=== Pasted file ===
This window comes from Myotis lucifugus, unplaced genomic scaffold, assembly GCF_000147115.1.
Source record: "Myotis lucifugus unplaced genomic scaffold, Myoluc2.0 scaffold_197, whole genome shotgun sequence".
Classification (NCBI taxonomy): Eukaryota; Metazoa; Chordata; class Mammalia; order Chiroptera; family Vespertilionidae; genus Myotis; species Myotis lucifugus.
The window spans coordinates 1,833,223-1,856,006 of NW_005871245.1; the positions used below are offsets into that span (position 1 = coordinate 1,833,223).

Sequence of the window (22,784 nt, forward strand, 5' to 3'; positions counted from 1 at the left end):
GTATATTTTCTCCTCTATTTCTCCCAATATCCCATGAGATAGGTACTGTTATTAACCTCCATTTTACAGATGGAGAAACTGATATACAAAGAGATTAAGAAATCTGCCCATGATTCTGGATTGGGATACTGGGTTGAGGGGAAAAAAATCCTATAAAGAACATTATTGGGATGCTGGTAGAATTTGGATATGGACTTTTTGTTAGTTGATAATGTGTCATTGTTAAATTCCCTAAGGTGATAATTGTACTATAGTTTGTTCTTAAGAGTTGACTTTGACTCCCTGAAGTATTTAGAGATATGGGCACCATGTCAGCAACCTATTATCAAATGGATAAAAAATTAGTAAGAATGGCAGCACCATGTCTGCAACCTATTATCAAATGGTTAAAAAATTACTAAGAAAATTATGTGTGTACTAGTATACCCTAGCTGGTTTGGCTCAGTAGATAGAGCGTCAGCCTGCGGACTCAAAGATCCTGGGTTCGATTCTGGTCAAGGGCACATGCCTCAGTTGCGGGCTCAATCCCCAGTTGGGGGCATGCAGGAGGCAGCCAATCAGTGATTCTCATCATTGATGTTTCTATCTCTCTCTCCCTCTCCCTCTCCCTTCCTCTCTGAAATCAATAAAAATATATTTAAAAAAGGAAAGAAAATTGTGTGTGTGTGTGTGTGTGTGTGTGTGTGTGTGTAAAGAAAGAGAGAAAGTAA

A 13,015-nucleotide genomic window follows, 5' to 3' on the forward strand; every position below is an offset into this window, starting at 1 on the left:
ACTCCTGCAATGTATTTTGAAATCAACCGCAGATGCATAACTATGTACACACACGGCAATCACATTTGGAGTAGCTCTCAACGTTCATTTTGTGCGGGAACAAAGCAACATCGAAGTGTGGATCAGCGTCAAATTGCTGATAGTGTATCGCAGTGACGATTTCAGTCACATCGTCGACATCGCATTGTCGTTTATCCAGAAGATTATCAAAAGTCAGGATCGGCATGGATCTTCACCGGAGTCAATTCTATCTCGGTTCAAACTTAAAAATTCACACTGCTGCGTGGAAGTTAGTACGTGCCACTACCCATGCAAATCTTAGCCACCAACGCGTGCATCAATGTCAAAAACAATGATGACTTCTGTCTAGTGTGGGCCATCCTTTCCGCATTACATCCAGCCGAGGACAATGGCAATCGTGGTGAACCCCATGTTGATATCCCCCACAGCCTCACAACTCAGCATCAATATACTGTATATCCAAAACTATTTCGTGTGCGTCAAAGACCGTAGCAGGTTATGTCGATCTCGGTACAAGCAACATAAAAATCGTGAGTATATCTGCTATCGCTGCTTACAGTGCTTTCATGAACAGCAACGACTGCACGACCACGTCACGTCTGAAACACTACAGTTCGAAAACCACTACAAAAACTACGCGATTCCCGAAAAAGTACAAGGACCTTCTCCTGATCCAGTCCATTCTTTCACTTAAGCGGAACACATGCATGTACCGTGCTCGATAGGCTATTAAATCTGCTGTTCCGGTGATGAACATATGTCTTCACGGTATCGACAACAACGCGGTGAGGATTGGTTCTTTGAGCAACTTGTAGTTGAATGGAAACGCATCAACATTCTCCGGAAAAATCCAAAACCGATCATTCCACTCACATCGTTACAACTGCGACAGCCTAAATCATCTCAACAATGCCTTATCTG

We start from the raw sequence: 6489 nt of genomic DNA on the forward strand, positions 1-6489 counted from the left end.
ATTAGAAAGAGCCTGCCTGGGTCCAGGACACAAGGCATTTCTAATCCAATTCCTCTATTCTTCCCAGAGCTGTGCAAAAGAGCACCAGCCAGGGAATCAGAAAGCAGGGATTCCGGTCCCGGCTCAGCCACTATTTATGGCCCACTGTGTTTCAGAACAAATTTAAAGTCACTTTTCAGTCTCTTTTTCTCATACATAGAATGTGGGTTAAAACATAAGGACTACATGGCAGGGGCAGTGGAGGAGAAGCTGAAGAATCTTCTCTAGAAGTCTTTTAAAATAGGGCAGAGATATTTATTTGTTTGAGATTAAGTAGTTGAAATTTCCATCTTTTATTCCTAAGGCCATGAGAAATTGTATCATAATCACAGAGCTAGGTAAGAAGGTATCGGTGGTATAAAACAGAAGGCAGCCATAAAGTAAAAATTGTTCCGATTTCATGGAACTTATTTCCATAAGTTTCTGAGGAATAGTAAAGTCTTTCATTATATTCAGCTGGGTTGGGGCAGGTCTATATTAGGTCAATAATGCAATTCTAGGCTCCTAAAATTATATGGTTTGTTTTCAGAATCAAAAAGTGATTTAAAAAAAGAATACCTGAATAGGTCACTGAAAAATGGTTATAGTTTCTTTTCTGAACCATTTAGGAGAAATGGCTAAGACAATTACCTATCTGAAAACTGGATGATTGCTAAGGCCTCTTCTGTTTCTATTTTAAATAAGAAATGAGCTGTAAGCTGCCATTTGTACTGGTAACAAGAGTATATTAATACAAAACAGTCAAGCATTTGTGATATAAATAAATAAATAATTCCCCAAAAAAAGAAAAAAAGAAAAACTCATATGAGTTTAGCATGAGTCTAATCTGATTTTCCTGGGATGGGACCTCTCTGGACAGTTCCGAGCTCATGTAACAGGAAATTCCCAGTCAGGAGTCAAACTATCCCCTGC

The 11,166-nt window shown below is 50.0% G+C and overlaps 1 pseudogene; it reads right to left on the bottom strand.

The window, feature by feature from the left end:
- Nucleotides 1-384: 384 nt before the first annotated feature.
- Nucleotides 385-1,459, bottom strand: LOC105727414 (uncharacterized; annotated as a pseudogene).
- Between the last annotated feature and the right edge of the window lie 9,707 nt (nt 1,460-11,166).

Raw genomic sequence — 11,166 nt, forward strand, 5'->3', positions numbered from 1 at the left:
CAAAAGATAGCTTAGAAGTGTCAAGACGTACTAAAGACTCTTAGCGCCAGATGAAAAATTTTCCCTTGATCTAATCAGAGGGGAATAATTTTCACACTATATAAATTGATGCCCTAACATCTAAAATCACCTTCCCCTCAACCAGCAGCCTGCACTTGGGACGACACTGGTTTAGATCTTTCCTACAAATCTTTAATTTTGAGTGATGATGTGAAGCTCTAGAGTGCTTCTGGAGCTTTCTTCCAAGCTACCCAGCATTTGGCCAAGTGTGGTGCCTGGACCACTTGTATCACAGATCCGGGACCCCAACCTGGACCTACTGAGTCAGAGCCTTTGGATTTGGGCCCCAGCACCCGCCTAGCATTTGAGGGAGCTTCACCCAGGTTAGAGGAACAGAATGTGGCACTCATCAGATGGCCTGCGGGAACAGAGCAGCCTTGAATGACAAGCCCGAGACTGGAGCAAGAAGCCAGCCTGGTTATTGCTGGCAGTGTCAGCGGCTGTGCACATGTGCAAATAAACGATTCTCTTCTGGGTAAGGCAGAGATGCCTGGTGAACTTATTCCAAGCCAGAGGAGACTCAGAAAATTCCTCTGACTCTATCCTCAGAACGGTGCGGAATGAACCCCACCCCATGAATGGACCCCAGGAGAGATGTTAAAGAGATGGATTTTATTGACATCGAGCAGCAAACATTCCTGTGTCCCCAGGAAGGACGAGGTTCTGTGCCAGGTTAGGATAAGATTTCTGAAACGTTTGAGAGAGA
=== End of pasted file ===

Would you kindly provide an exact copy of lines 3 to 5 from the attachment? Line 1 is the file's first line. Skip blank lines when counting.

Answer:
Classification (NCBI taxonomy): Eukaryota; Metazoa; Chordata; class Mammalia; order Chiroptera; family Vespertilionidae; genus Myotis; species Myotis lucifugus.
The window spans coordinates 1,833,223-1,856,006 of NW_005871245.1; the positions used below are offsets into that span (position 1 = coordinate 1,833,223).

Sequence of the window (22,784 nt, forward strand, 5' to 3'; positions counted from 1 at the left end):